Human trafficking is the kidnapping and confining of a person to exploit them sexually, for labour, or the trafficking of organs and tissues – it is a horrific form of modern slavery. Sadly, human trafficking is steadily on the rise. It might surprise you to know that in 2019, the number of human trafficking incidents reported to police increased by 44% from the previous year.
Of those individuals, 11% of victims in Canada were trafficked by a stranger, 25% by a current or former romantic partner, and 29% was a friend or someone they knew.
The pandemic has also worsened human trafficking. In March of 2020, Alberta Law Enforcement Response Teams’ (ALERT) Internet Child Exploitation unit reported that there were twice as many cases of online sexual exploitation as there had been the year prior. This is likely due to how much more time has been spent online since COVID-19.
Human Trafficking in Alberta
In 2019, 31 out of 511 human trafficking incidents in Canada were reported to have occurred in Alberta. Statistics about human trafficking in Canada are not easy to find or access, but that is slowly changing. Alberta, for example, formed a task force against human trafficking in May 2020. This task force is led by Paul Brandt, a Canadian country star and outspoken advocate for human trafficking victims.
Shortly before announcing the task force, Alberta had passed the Protecting Survivors of Human Trafficking Act. This Act helps victims by expanding the definition of sexual exploitation. Survivors can now more easily access protection orders and sue their traffickers.
A person is more likely to be trafficked if they have an unstable home life, are facing poverty, or are dealing with substance abuse (or are living with someone dealing with substance abuse).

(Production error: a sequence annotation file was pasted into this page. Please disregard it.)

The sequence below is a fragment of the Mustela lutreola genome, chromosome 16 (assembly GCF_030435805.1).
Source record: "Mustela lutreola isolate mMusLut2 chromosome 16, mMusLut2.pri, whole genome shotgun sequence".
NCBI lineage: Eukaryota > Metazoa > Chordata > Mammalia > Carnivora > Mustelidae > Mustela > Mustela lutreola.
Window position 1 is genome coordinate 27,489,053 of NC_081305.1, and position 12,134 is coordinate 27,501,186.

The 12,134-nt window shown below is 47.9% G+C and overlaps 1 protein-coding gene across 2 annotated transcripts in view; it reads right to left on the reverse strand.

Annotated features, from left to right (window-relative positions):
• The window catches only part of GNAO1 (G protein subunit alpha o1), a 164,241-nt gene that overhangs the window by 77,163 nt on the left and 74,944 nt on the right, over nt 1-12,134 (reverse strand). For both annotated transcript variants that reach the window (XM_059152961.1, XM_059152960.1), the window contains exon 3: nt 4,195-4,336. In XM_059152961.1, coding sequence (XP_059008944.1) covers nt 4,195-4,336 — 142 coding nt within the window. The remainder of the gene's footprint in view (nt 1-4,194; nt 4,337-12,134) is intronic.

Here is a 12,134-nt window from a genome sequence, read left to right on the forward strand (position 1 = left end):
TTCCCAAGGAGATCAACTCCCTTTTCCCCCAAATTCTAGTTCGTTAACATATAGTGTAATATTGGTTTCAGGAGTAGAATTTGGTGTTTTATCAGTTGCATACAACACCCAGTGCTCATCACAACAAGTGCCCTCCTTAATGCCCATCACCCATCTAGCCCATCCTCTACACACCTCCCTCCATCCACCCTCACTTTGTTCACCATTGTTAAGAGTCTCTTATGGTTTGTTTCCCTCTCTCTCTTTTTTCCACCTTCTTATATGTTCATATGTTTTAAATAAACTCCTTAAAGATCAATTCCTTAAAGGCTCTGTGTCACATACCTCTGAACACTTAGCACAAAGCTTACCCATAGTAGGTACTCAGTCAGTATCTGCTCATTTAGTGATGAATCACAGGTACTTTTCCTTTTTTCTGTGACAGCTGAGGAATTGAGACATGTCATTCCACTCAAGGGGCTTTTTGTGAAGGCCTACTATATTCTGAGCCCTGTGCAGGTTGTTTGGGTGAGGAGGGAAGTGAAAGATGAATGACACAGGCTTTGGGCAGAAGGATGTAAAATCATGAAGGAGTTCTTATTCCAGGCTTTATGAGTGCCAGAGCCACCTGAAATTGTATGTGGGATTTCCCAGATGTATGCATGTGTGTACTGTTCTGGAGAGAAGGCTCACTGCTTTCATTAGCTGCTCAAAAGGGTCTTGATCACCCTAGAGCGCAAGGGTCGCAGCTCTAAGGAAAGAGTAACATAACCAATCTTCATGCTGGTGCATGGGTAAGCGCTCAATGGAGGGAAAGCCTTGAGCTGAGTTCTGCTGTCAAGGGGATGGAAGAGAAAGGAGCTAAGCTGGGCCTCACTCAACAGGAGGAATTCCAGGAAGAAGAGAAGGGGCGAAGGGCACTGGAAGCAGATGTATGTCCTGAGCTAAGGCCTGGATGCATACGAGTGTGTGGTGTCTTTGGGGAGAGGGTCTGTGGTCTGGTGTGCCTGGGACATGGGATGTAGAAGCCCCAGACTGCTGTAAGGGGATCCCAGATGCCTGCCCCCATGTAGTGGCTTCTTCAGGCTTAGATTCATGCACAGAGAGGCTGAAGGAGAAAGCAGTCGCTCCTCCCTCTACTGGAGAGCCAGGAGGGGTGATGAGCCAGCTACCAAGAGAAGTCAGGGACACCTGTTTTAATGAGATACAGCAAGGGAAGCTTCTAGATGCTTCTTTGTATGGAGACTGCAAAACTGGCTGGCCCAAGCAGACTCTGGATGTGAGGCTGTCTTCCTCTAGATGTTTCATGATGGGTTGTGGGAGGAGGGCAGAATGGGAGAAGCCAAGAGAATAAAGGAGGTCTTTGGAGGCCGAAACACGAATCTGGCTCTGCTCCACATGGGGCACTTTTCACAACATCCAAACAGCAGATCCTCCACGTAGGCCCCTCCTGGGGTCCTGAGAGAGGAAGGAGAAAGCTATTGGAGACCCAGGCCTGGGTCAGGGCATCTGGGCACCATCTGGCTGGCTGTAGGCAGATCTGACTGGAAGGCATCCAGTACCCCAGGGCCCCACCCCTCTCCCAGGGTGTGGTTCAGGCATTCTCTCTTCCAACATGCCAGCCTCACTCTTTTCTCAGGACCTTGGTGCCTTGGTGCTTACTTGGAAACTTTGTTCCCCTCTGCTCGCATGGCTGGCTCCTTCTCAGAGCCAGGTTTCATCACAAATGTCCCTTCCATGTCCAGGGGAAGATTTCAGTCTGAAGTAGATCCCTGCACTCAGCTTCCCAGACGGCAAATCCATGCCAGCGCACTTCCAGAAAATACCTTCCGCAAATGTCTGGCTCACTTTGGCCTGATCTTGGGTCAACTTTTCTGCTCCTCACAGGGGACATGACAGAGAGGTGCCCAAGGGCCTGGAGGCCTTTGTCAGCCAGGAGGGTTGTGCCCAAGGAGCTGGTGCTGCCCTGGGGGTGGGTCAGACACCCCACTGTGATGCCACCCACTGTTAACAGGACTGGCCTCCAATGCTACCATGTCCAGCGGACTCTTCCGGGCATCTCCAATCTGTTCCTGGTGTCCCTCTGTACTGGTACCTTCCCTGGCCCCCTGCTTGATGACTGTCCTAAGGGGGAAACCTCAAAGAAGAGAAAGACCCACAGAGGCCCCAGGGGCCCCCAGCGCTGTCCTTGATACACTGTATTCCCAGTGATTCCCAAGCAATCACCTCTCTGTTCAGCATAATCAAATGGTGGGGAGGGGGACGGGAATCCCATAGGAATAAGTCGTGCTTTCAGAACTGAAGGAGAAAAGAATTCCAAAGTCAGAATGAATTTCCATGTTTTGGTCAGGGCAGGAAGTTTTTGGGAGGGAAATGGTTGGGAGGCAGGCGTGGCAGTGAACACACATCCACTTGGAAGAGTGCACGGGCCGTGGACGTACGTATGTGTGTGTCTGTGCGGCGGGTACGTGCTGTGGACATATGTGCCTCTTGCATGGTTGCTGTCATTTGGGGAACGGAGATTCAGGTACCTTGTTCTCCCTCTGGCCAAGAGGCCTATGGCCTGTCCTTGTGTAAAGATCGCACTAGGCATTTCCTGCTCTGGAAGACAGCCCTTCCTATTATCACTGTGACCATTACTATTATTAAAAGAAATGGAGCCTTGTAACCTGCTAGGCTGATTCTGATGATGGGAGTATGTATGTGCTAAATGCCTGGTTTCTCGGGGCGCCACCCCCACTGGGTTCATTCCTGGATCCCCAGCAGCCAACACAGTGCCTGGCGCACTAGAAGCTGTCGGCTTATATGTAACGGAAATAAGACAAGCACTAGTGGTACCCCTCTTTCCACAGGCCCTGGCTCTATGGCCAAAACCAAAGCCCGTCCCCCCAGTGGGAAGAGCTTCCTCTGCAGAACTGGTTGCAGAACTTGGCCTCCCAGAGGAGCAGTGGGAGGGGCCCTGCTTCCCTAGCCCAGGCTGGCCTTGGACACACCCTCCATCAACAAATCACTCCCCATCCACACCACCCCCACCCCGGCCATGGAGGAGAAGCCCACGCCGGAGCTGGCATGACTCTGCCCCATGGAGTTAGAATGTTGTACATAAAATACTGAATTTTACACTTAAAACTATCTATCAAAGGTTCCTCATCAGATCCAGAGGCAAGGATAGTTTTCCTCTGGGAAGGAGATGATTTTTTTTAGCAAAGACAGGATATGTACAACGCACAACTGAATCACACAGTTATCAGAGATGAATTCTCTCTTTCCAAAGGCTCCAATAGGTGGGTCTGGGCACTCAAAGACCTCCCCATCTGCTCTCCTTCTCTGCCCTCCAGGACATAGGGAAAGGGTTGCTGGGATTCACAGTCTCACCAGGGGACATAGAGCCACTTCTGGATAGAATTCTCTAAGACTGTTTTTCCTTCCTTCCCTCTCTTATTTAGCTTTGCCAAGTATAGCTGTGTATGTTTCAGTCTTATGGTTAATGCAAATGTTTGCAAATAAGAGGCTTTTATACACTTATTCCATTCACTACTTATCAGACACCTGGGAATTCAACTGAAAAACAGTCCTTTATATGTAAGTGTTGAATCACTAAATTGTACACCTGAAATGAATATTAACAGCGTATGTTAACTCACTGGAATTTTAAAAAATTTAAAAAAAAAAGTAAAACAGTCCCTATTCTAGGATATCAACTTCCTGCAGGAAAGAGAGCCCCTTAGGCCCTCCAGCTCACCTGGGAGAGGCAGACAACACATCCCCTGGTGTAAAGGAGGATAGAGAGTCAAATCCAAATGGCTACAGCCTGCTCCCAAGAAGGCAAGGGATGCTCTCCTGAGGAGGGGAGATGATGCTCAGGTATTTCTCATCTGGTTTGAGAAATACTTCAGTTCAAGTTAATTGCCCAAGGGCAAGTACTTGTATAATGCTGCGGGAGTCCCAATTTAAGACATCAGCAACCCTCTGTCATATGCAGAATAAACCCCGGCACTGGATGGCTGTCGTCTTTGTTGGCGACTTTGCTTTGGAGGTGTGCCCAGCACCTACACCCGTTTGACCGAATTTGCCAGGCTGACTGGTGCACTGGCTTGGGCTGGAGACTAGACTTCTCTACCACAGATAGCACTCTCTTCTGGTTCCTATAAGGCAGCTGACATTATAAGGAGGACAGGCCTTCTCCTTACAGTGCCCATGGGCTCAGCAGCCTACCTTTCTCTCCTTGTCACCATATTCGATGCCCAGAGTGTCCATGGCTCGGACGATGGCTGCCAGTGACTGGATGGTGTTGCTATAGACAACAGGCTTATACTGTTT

Recognizing red flags and odd behaviours can help you assist others who may be in danger. Some issues that are concerning involve employers not wanting to provide work contracts, employers expecting employees to pay a fee for the “opportunity” to work for them, a minor being in a relationship with someone far older (especially when the older partner is controlling), an individual living at work or always being driven to and from work by someone else, and so on.
Some individuals may lack identification, move around a lot “for work,” show visible signs of abuse (bruises, etc.), or look as if they may be malnourished.
The internet is also a significant “hunting ground” for predators. Some common places predators find victims are online chat rooms, gaming chats, and social media platforms where children create accounts that their parents do not monitor.
How Can You Help?
The first big step is to get educated! There are many great resources, including The Canadian Centre to End Human Trafficking, the Government of Canada Website, the Human Trafficking action plan on the Government of Alberta website, and the ACT Alberta website.
If you believe you may be seeing signs of human trafficking, it is generally safest to report such incidents without confronting the trafficker or the victim directly. You do not know the details surrounding the situation and could be putting yourself and the victim in great danger.
9-1-1 should be called in the case of immediate danger. Otherwise, you should write down as many details about what you’ve witnessed as you can (a summary of what happened, a visual description of those involved as well as their vehicles and license plates, the location as well as date and time, and any names or nicknames you may have heard). Then, anonymously call the Canadian Human Trafficking Hotline at 1-833-900-1010, or email the hotline at email@example.com.
We’re Here to Help!
At McGuiness Law, we are passionate about helping victims of crime. We fight to make your voice heard. We know important deadlines and understand legal jargon, and we are good at what we do!
You can reach out to us without feeling pressured or obligated to continue with our services. We offer free consultations to help you understand how we can support you. You can reach us via the form on our website or by calling our toll-free number at 1-833-585-4145.